I have so many friends and family ask about the Botox injections I get for my migraines. I thought it would be helpful to tell my personal story of Botox and how it has significantly improved my quality of life with migraines.
I am not a medical professional, just someone who suffers from chronic and severe migraine headaches. This post is not sponsored.
I’ve had migraines for about 20 years now. I suffer from two different variations of migraine:
- Tension-induced: Starts as knots in the muscles in my upper back and shoulders and the migraine pain travels up to my head. This headache feels like a painful “charlie horse” in my upper back and shoulders, and a painful cramp that travels up into my head. I get these when I grind or clench my teeth, get stressed about something, lift something heavy, or exercise my upper body (causing my muscles to tighten).
- Traditional Migraine: Starts as flashing lights, strange smells, or loss of peripheral vision. These often feel like an “ice cream headache” or “brain freeze.” I get these… whenever they feel like coming, to be honest. I wish I knew when they were brewing.
When I’ve had a #1 migraine for too long, I’ll for sure get a #2 migraine. That will cause stress and the #1 migraine again. This was a daily cycle for me.
Before Botox, I’d get a migraine and it would stay for days, weeks, and sometimes months–even if I took medicine for it. The medicine would help for a few hours and then I’d be back in bed, miserable. I tried everything to get rid of them.
I exercised, but could do no upper body work. The limit for my weights was 3 pound dumbbells in each hand. Any more than that and my muscles would knot up and start the cycle again.
During some of this time, I had young kids–so picking them up was horribly painful and had long-lasting effects. Finally, I decided that something had to help. Though my Neurologist had been recommending Botox for years and I wasn’t a fan of trying it, I decided I’d give it a shot (pun intended!).
I received my first Botox injections for my migraines in 2013. 30-something injections in the forehead, scalp, neck, and upper back. I didn’t notice a huge difference at first, and actually, I wasn’t happy with it at all for the first three months. The Botox “deadened” the muscles in my eyebrows and forehead, making me look a little silly (in my opinion).
After talking with my doctor, we decided that next time she would begin the injections under my hair–none in my face. We also decided that the injections she skipped in my forehead would be placed between my shoulder blades to help with the muscles knotting and starting migraines there. After three months, the 2nd round of Botox was given. I noticed a difference, finally.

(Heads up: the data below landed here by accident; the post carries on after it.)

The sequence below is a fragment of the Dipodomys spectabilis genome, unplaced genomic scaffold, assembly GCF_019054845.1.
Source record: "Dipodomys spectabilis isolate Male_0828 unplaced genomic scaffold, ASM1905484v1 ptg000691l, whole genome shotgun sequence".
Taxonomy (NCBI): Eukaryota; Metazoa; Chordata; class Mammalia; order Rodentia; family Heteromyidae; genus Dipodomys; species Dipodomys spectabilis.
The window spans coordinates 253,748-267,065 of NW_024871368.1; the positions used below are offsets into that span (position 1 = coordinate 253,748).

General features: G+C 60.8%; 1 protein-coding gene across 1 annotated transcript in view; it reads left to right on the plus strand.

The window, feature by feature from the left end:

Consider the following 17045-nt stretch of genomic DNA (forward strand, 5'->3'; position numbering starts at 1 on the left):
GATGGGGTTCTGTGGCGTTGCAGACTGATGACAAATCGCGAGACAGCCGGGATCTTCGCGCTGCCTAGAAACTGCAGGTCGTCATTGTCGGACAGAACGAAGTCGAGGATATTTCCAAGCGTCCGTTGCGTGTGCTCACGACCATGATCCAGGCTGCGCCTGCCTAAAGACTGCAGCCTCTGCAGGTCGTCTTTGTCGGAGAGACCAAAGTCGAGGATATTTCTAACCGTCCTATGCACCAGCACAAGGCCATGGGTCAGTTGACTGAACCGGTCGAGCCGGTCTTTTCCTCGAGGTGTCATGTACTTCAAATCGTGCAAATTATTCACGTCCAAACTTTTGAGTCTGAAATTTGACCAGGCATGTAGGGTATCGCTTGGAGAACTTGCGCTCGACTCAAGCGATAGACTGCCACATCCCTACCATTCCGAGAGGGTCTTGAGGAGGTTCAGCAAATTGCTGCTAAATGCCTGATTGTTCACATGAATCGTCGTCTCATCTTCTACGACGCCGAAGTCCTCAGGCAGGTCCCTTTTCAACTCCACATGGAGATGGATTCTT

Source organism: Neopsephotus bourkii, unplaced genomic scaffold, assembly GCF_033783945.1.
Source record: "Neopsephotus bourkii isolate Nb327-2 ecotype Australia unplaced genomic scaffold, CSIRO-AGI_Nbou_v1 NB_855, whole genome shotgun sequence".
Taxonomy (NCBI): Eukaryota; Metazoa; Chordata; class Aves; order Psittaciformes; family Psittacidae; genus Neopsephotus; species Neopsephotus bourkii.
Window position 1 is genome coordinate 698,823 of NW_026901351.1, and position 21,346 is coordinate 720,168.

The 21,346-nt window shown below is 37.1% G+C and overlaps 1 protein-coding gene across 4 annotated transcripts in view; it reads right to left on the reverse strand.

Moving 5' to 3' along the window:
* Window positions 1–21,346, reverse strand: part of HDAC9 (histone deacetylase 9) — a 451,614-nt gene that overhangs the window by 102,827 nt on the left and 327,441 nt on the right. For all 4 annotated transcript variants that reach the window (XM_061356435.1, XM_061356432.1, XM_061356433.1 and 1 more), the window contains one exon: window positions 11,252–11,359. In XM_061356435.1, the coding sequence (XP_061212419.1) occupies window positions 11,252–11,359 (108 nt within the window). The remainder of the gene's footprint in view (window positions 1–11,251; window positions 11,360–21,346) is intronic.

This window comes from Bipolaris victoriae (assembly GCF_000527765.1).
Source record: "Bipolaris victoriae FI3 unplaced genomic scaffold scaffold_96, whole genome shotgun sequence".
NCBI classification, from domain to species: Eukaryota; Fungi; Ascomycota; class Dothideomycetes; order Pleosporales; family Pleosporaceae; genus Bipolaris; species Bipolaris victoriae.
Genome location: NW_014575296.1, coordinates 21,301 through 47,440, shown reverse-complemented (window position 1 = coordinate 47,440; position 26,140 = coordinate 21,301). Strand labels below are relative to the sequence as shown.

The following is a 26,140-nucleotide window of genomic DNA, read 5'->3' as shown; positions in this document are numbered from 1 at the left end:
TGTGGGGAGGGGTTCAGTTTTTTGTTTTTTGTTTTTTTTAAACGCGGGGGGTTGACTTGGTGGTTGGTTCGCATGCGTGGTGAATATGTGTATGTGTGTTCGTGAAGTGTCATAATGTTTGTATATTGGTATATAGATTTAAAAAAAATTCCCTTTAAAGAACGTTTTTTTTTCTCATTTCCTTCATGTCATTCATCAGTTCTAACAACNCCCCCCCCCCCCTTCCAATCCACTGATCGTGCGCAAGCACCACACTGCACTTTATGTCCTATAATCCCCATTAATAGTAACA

Now, I can do so many things I couldn’t do before. I can lift weights–actual barbells. I’m stronger and healthier than I was before. I can spend time with my kids on the weekends and after school, I can prep meals on Sundays, and I can take my dogs for walks.
Some of these I have to modify a little, but they’re all things I couldn’t do before Botox. There are still many things I can’t do, and I’ve learned to be ok with that. For example, I can’t work for extended periods of time. I can’t sit in one position for too long, especially if my neck is turned. I can’t wear hats or even a ponytail holder for more than an hour or so. And sometimes I have to cut my workouts short because my head starts to hurt too much.
My migraines aren’t gone–I still get many more than most people who suffer from them. I’ll never have a “normal” life like I knew before my migraines began, but my migraines are more manageable now than they were before Botox, and that’s a win for both me and my family.
FAQs about Botox and Migraines
- Do the injections hurt? Yes, but not nearly as much as daily migraines do. I get about 15 in my scalp and 15 in my neck and upper back. They hurt in my scalp, and I can actually hear the injection going in–kind of gross. But, I deal because it helps so much.
- Aren’t you worried about the chemicals you’re putting in your body? I sure am. But, the life I had before Botox wasn’t the life I wanted to live. I’d rather take the risks and have a better quality of life.
- Are your migraines completely gone? Not even close. But I’ve gone from being incapacitated 5-6 days a week to about 3-4 days a week. My migraine medicine works now to get rid of a headache so I can function “normally” for a bit. I might get another migraine the next day, but I’m not living with one all day every day like I was.
- Are you taking other medicine in conjunction with the Botox? I take daily prophylactic medicines to keep my migraines away as well as a pill called Relpax when I get a migraine. It took years of Neurologist and pain management center visits to come up with what works for me. The Botox wouldn’t work without the other meds, and of course, they don’t work without the Botox.
- Is Botox for migraines covered by insurance? Yes, it is for me.
- Who do I need to talk to about Botox? Though I am in no way a medical professional, I recommend talking with a Neurologist to see if Botox is an option for you.
- What are the side effects of Botox? I don’t notice any negative side effects from Botox.
- Do you have to get Botox every three months? I’ve been told that it’s important to get the injections every 3 months–Botox takes a bit to build up in your system and waiting longer than three months can cause the Botox to taper off (and then take longer to build up again). I’m usually ok for about a week after that three month mark, then I start feeling pretty miserable again.
I’m always happy to answer any questions you have, and I love hearing about others who have tried Botox.